Potential faecal transmission of SARS-CoV-2
Potential faecal transmission of SARS-CoV-2. Jefferson T, Heneghan C.
Published on June 27, 2020
Transmission Dynamics of COVID-19
||Amirian ES. Potential fecal transmission of SARS-CoV-2: Current evidence and implications for public health. Int J Infect Dis. 2020;95(1878-3511 (Electronic)):363-70. https://doi.org/10.1016/j.ijid.2020.04.057
||China, Singapore, USA
SARs-CoV-2 may be transmitted oro-fecally, but the number of studies in the present study with findings of viable virions in the faeces is small making this mode of transmission uncertain.
The fourteen studies reviewed are very small, varying from 153 cases to a single case report. However, some of them report production of faeces containing a number of viable virions and the clearance time of these is longer than by the respiratory route. Not all of the cases had gastrointestinal symptoms.
||Number positive/total number tested (%)
||Hubei, Shandong, and Beijing, China
||Viable virions in stool from 2 patients without diarrhoea
|Zhang J 2020
|Zhang W (2020)
||1st day of sampling: 4/16 (25)
5th day: 6/16 (38)
||Shanghai and Qingdao, China
||Day 3–13 after the onset 5/6 (83)
Day 18–30: 5/5 (100)
||Approx. 40% positive for viral RNA in faecal samples had diarrhoea
||Five were treated with antivirals, 4 developed GI symptoms
|The COVID-19 Investigation Team (2020)
||AZ, CA, IL, MA, WA, and WI, United States
||All 3 with diarrhoea were positive for viral RNA in stool
||Two with diarrhoea were negative for viral RNA in stool,
|Zhang Y (2020)
What did they do?
The study is a descriptive review of 14 studies looking at faecal excretion of COVID-19 to March 15 2020. The introduction also summarises what is known of faecal findings in SARS 2003.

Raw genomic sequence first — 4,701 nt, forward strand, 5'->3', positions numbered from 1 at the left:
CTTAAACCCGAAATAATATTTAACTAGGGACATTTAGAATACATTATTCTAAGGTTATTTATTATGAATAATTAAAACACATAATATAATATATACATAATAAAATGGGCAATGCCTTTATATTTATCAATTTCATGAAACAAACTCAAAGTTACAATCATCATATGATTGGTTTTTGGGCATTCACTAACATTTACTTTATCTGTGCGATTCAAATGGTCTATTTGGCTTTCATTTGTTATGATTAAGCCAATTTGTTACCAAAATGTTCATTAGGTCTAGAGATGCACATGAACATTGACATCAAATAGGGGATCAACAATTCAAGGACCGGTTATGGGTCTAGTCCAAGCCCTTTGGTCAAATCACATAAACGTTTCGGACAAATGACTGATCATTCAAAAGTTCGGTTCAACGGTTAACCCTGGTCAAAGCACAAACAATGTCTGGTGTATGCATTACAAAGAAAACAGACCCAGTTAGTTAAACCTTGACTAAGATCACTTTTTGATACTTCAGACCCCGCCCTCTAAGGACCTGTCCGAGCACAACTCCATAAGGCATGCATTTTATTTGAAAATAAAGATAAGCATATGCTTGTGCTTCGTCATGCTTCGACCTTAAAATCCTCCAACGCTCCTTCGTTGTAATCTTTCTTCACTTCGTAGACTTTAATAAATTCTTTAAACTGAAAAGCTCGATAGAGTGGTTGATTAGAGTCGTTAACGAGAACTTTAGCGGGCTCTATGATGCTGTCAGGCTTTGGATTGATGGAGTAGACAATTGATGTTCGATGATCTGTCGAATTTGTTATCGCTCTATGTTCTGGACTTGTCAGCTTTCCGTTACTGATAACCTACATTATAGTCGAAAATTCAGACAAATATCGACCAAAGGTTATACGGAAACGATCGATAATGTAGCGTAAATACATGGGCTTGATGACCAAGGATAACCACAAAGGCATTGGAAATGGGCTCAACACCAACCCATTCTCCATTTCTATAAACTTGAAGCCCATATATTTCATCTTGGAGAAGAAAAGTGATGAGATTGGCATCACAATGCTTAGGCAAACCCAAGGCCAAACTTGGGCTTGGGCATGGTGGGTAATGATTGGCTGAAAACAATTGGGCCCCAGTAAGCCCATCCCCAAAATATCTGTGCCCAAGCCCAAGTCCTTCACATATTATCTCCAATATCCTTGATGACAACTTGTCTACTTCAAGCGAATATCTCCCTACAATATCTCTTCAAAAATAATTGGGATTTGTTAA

It points out that especially the Amoy Gardens outbreak in Hong Kong was caused or accelerated by a possible oro-faecal spread from toilet aerosol. The study used a mixture of PCR and culture to test the virions isolated in the stools.
The review does not have a methods chapter and there is only one table describing the included studies. Given these characteristics and the small study size, the findings need updating and the evidence base needs developing.
|Clearly defined setting
||Demographic characteristics described
||Follow-up length was sufficient
||Transmission outcomes assessed
||Main biases are taken into consideration
What else should I consider?
This is a single review of small studies. Further confirmatory studies need to be carried out. However, the possibility of oro-fecal transmission should not be discounted.
About the authors
Carl is Professor of EBM & Director of CEBM at the University of Oxford. He is also a GP and tweets @carlheneghan. He has an active interest in discovering the truth behind health research findings
Tom Jefferson, epidemiologist.